New Japanese marines train with US, Filipino troops in Philippine Sea
By JAMES BOLINGER AND HANA KUSUMOTO | STARS AND STRIPES Published: October 9, 2018
U.S. Marines and sailors aboard the dock landing ship USS Ashland trained for the first time with Japan’s new Amphibious Rapid Deployment Brigade during recent Kamandag drills in the Philippine Sea.
Kamandag — short for “Kaagapay Ng Mga Mandirigma Ng Dagat” or “Cooperation of Warriors of the Sea” — is traditionally a bilateral exercise between U.S. and Philippine troops. This year, the Japan Ground Self-Defense Forces joined the humanitarian-assistance and disaster-relief drills, which began Oct. 2 and wrap up later this week.
U.S forces were led by the 3rd Marine Expeditionary Brigade commanded by Brig. Gen. Chris McPhillips.
“We really tried to help the Japanese … build the ARDB on a marine-to-marine level and a service-to-service level,” he told Stars and Stripes via telephone Tuesday from the Philippines. “Our goal was to allow them to operate from U.S. ships and learn how amphibious operations are conducted. Specifically, the mechanics of getting [amphibious] vehicles on and off of ships.”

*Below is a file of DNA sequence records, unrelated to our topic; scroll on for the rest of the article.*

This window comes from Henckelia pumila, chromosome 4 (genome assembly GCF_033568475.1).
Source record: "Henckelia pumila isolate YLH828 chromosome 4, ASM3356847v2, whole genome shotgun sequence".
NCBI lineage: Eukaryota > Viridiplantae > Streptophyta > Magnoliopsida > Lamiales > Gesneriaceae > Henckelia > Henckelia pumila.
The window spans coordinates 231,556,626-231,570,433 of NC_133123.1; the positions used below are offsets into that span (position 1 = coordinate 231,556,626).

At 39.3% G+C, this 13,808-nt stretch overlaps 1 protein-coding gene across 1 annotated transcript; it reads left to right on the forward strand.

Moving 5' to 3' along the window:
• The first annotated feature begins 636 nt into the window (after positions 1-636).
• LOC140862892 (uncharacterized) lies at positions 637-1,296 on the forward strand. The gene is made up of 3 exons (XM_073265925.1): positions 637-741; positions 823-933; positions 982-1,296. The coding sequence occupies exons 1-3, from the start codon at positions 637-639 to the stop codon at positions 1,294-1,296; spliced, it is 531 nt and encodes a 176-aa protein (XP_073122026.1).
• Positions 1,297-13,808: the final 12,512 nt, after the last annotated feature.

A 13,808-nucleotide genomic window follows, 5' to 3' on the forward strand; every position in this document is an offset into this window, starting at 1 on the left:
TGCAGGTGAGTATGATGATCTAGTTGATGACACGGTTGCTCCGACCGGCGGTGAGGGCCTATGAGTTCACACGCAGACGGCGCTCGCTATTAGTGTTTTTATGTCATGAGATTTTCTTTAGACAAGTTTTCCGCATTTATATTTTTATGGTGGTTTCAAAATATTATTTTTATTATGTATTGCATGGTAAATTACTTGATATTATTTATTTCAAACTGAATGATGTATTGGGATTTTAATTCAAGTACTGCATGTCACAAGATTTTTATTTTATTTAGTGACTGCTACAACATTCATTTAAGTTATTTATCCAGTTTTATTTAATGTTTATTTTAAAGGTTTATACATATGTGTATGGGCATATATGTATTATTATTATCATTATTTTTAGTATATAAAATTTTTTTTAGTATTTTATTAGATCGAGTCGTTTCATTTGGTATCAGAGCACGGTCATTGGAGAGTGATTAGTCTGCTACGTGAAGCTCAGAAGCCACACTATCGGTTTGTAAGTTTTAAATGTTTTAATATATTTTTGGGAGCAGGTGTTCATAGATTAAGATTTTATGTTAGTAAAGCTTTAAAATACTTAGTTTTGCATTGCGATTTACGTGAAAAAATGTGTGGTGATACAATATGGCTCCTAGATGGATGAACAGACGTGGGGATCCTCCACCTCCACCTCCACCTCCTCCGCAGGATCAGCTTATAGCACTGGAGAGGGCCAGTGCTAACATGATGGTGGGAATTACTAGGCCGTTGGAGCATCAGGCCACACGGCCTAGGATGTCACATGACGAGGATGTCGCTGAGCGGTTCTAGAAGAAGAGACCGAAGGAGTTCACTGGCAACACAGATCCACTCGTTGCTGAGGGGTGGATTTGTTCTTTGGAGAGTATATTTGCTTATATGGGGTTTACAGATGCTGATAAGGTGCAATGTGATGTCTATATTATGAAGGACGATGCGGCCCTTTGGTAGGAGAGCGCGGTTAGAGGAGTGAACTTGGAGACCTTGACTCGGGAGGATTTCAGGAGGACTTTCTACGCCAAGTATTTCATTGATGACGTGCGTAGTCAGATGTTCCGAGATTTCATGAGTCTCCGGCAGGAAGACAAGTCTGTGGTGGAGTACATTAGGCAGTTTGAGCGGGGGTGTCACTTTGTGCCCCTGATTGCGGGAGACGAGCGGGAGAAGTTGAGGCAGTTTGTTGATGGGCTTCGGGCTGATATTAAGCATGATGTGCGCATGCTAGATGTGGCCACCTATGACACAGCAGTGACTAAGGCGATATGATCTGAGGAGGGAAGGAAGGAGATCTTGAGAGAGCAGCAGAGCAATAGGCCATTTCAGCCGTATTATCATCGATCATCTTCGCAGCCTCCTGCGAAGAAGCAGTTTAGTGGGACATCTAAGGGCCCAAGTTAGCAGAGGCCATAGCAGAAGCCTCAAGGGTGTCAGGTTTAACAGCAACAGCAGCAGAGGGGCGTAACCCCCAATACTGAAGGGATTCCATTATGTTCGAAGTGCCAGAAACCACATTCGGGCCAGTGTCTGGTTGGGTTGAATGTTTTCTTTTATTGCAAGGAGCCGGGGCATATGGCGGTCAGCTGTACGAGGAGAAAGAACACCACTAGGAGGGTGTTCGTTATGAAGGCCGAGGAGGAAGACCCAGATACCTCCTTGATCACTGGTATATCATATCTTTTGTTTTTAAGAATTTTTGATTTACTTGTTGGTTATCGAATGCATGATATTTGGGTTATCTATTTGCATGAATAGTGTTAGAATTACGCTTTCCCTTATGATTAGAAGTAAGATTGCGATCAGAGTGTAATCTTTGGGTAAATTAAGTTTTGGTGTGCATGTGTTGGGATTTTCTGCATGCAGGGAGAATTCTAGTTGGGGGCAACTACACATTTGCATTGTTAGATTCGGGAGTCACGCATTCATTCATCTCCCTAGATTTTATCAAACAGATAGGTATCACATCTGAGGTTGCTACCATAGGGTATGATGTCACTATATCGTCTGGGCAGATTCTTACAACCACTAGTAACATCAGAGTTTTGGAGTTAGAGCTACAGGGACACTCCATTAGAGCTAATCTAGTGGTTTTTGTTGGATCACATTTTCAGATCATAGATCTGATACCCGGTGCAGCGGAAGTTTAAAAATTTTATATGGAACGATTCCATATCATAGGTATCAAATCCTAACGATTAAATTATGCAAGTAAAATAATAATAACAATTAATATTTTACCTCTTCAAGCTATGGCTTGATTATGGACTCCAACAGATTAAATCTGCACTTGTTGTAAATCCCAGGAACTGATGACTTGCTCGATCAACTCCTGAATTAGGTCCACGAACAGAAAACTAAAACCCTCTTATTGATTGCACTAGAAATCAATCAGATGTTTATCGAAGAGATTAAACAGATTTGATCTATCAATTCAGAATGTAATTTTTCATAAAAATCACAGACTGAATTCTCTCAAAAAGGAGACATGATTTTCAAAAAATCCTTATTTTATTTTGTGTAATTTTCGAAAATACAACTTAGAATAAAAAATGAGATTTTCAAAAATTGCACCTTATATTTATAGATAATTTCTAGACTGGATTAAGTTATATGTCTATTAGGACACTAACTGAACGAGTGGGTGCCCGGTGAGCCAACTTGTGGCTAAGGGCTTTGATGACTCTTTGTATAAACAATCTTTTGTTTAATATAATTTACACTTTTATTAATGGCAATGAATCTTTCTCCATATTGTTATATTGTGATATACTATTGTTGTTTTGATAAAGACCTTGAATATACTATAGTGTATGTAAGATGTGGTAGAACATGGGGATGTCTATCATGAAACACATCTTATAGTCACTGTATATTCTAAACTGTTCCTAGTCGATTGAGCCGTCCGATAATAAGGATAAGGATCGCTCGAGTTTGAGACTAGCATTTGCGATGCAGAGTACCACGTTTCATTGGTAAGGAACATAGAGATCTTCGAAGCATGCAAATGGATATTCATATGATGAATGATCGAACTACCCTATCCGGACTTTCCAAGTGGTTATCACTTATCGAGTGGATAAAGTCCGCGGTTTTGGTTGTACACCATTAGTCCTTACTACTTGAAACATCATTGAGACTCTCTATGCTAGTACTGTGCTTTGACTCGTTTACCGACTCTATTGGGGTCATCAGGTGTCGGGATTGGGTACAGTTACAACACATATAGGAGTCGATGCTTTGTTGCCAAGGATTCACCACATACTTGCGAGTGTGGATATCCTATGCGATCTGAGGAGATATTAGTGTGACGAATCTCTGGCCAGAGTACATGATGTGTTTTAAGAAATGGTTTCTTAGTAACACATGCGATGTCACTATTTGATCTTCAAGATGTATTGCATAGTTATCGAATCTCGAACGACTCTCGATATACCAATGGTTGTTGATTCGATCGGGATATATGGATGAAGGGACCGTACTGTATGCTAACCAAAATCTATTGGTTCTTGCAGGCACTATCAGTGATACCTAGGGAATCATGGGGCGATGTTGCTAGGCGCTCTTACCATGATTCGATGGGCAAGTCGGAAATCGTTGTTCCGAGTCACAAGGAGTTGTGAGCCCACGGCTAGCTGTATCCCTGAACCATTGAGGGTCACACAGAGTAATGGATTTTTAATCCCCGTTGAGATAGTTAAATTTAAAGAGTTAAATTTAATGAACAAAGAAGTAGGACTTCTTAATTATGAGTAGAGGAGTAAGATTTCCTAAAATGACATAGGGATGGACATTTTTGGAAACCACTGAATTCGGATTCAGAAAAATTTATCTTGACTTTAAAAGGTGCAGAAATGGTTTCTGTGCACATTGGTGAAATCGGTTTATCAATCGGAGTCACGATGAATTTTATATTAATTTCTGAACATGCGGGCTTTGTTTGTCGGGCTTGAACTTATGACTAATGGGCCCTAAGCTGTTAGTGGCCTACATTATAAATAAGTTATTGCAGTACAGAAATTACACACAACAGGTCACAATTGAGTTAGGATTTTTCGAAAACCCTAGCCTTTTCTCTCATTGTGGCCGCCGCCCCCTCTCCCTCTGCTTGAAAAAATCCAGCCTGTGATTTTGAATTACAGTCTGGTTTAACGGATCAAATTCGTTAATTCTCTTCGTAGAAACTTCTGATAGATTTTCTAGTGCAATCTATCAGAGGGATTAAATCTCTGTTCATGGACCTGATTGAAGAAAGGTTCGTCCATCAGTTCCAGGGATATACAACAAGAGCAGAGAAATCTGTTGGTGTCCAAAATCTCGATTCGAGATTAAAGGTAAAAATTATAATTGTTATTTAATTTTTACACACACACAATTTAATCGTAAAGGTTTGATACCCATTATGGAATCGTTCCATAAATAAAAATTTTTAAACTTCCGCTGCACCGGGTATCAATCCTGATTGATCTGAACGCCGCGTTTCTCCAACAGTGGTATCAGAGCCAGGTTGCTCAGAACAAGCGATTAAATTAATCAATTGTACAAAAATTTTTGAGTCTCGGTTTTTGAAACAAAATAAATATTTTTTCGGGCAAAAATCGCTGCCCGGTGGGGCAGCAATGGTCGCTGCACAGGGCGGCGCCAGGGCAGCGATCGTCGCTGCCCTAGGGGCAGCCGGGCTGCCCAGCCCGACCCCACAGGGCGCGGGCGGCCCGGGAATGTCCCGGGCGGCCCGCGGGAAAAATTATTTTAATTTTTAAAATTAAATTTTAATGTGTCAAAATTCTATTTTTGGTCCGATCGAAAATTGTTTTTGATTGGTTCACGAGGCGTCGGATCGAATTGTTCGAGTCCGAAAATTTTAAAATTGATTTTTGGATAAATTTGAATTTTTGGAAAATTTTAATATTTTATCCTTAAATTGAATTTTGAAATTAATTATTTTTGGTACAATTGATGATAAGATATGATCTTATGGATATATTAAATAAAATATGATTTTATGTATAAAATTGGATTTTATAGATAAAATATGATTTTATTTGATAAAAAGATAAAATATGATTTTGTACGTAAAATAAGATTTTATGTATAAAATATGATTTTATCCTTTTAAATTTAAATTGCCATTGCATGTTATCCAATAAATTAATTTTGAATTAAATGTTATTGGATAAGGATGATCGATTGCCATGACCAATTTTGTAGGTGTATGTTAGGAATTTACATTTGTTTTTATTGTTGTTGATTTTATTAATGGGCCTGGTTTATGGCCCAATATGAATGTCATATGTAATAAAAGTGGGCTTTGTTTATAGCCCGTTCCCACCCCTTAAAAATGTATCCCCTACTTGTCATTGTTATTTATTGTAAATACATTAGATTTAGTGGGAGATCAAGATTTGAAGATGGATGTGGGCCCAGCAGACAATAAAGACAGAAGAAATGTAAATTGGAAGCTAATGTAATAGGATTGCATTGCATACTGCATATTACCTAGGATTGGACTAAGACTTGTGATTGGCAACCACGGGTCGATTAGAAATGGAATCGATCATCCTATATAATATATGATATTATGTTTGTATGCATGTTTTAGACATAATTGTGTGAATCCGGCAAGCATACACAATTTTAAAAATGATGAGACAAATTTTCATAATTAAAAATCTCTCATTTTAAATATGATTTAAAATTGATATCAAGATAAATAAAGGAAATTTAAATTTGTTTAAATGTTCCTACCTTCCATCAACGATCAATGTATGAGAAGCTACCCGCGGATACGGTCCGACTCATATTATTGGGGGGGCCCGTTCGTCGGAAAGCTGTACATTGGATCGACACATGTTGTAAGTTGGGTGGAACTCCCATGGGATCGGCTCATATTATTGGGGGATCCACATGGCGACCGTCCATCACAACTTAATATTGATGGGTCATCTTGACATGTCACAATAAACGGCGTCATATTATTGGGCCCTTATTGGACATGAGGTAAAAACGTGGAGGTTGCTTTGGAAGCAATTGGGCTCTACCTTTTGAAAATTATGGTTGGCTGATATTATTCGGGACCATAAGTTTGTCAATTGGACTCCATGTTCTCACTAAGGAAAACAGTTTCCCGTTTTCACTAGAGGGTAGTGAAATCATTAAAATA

The Japanese marines loaded five of their amphibious-assault vehicles onto the Ashland, a JGSDF spokesman told Stars and Stripes on Tuesday. It’s customary for Self-Defense Forces spokesmen not to provide their names.
McPhillips said the training improved communications from the lowest levels of leadership to the highest and will allow the nations to work together more efficiently in a crisis.
“It is great to see some of the young marines and sailors from different countries working together like they’ve been lifelong friends,” he said. “That makes the U.S. better. It makes our Marine Corps better. We share values, security, peace and a common willingness to do what is right by each other.”
The Sasebo, Japan-based Ashland and the Okinawa-based 3rd MEB are part of the USS Wasp Expeditionary Strike Group. They most recently supported Typhoon Mangkhut relief efforts in the Northern Mariana Islands, where they were the first troops on the ground to provide aid.
The Japanese marines were activated in April during a ceremony at Camp Ainoura near Sasebo attended by senior U.S. military leaders, including Task Force 76 commander Rear Adm. Brad Cooper.